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Inflammation as a Prognostic Biomarker to Evaluate the Effects of Medical Cannabis on Breast Cancer Patients’ Short- and Long-Term Outcomes

Alexandra McMahon
University of Miami

Co-Authors: Dr. Yan Wang1, Veronica Zhang2, Dr. Jennifer Hu2
1University of Florida 2University of Miami

Despite the increasingly prevalent use of medical cannabis (MC) in cancer patients as a treatment strategy for symptom management, few studies have examined the underlying biological mechanisms such as inflammation in predicting patient outcomes after MC use. The objective of this abstract was to bridge recent literature and our own data to illustrate how cannabis use may impact inflammation measured by C-reactive protein (CRP), which may subsequently predict treatment responses, quality of life (QOL), and clinical outcomes among cancer patients.

A review of literature was conducted to explore applications of C-reactive protein (CRP) as a potential prognostic biomarker in breast cancer patients initiating MC. PubMed and Medline databases were utilized with search terms ‘Cannabis’, ‘Marijuana’, C-Reactive Protein’, ‘Medical Cannabis, ‘Medical Marijuana’, and Breast Cancer’. We also capitalized on our laboratory’s pilot data from three NCI-funded projects (2010-2023) measuring high-sensitivity C-reactive protein (hsCRP) levels in pain, radiotherapy (RT)-induced skin toxicity and survival outcomes in breast cancer patients.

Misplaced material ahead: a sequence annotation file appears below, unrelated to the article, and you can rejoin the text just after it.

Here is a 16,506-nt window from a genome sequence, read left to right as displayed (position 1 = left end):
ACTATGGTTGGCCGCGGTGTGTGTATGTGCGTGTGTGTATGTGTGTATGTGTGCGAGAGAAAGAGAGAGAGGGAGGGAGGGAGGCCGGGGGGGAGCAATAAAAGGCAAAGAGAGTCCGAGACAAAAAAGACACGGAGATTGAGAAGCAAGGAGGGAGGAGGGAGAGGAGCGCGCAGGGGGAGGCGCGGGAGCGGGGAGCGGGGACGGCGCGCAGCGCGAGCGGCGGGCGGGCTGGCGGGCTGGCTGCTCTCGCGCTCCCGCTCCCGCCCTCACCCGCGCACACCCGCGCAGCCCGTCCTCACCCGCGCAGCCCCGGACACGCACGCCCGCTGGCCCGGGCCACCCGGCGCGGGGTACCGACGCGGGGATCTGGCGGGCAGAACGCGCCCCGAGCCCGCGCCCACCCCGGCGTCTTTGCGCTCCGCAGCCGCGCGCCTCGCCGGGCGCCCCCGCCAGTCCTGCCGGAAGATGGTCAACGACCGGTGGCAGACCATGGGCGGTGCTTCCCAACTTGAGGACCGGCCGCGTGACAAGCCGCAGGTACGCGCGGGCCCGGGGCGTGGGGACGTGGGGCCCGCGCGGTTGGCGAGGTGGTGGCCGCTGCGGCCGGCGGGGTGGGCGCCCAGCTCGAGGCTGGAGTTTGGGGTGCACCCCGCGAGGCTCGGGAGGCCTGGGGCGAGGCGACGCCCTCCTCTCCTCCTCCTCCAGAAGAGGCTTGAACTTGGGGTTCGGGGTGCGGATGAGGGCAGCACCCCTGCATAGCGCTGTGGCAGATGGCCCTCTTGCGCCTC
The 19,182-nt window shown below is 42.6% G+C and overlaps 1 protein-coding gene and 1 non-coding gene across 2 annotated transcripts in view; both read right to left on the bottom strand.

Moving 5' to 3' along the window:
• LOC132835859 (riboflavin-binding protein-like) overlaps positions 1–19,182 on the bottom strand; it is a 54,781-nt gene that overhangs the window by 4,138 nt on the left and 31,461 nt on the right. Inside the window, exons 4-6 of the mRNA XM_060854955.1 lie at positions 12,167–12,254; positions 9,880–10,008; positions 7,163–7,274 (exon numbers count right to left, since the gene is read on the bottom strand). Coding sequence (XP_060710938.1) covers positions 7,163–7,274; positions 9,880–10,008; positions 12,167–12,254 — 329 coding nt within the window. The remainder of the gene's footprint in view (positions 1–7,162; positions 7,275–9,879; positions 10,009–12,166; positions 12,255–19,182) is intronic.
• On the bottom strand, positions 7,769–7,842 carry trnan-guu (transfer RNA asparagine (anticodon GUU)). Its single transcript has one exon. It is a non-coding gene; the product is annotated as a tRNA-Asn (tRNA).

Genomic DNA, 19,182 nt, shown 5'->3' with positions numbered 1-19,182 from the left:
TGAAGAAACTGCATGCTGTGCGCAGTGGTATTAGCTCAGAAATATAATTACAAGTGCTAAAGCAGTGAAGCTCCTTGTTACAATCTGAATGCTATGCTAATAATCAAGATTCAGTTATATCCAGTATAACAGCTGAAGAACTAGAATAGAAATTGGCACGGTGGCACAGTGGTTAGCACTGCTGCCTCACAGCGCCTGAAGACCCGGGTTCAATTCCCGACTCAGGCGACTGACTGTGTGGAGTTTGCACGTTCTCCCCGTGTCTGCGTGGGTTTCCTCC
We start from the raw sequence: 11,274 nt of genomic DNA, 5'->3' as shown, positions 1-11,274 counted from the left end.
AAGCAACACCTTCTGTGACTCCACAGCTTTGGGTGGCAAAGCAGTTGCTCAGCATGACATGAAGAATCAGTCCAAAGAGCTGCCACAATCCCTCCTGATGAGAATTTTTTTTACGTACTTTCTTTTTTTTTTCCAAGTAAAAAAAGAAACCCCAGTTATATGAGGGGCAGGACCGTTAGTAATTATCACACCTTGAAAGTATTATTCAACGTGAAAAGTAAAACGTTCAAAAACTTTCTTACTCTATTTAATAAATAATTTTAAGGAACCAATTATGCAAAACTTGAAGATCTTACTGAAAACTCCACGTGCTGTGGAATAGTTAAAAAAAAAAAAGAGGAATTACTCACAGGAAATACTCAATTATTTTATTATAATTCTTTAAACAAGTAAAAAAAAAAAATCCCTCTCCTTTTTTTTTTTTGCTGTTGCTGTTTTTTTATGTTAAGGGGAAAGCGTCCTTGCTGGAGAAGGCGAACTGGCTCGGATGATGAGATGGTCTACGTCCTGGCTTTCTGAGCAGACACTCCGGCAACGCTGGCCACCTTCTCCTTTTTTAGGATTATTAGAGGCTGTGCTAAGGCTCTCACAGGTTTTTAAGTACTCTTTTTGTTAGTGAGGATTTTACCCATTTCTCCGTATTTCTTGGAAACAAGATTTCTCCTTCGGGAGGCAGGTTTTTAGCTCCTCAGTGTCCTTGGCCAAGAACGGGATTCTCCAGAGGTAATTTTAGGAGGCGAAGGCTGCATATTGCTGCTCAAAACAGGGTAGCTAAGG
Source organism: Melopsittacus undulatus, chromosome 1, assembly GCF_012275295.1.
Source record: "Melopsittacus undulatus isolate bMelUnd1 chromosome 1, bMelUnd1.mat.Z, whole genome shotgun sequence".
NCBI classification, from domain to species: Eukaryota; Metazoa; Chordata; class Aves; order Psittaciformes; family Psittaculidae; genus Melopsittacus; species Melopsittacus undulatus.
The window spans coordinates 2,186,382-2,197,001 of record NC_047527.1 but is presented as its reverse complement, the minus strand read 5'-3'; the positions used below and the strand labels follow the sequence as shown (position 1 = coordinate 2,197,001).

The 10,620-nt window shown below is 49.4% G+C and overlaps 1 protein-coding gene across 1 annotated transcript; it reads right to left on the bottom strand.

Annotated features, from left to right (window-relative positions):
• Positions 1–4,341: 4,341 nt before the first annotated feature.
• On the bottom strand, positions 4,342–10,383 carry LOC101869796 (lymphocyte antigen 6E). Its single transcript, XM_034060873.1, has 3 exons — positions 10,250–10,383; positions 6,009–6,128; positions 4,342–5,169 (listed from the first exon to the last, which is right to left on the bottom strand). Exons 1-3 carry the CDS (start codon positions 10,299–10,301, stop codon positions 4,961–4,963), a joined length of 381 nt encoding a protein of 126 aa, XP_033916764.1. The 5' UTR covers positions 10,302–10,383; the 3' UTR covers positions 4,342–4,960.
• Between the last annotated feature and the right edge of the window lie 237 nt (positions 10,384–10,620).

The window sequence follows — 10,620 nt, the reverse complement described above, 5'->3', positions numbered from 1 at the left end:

A review of the literature suggests that cannabis usage, specifically cannabinoid-2 receptor activation, promotes an anti-inflammatory response. There is growing evidence that inflammation/ inflammatory biomarkers, such as C-reactive protein (CRP), are affected by cannabinoid activation. Multiple studies reported alterations in CB1R and CB2R expression levels in breast cancer and previous small studies associated MC usage with lower CRP levels. All these findings suggest cannabis use may reduce inflammation measured by CRP. On the other hand, findings from our study found CRP to be significantly associated with patient outcomes including pain (p=0.002), radiotherapy-induced skin toxicities (p=0.028) and survival (p=0.005) in a multi-ethnic breast cancer population (n=63), suggesting CRP can be a prognostic biomarker for cancer patient outcomes.

Bridging the two pieces of evidence together, we hypothesize that CRP may have clinical significance as a prognostic biomarker in breast cancer patients initiating MC. Future research characterizing the longitudinal relationship between cannabis and C-reactive protein could provide insight into molecular mechanisms and effects on treatment responses, QOL and clinical outcomes in breast cancer patients initiating MC.

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